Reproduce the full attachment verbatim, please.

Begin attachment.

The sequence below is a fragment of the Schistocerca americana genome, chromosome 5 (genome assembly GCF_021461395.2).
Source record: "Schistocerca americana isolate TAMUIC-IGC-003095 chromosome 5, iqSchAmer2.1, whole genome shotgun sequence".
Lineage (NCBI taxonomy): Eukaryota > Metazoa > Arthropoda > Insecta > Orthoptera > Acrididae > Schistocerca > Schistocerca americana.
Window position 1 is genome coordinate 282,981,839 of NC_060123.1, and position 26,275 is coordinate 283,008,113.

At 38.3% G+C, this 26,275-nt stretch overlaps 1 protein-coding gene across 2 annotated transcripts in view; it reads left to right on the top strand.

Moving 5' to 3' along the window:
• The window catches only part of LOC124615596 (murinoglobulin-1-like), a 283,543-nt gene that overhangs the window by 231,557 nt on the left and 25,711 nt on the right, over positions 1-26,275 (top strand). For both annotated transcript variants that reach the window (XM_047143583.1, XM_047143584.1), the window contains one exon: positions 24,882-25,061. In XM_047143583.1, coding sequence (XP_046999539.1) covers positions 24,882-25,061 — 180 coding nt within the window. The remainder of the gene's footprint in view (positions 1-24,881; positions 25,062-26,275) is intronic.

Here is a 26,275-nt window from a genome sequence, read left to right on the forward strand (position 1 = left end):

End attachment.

The sequence below is a fragment of the Schistocerca americana genome, chromosome 5 (genome assembly GCF_021461395.2).
Source record: "Schistocerca americana isolate TAMUIC-IGC-003095 chromosome 5, iqSchAmer2.1, whole genome shotgun sequence".
Lineage (NCBI taxonomy): Eukaryota > Metazoa > Arthropoda > Insecta > Orthoptera > Acrididae > Schistocerca > Schistocerca americana.
Window position 1 is genome coordinate 282,981,839 of NC_060123.1, and position 26,275 is coordinate 283,008,113.

At 38.3% G+C, this 26,275-nt stretch overlaps 1 protein-coding gene across 2 annotated transcripts in view; it reads left to right on the top strand.

Moving 5' to 3' along the window:
• The window catches only part of LOC124615596 (murinoglobulin-1-like), a 283,543-nt gene that overhangs the window by 231,557 nt on the left and 25,711 nt on the right, over positions 1-26,275 (top strand). For both annotated transcript variants that reach the window (XM_047143583.1, XM_047143584.1), the window contains one exon: positions 24,882-25,061. In XM_047143583.1, coding sequence (XP_046999539.1) covers positions 24,882-25,061 — 180 coding nt within the window. The remainder of the gene's footprint in view (positions 1-24,881; positions 25,062-26,275) is intronic.

Here is a 26,275-nt window from a genome sequence, read left to right on the forward strand (position 1 = left end):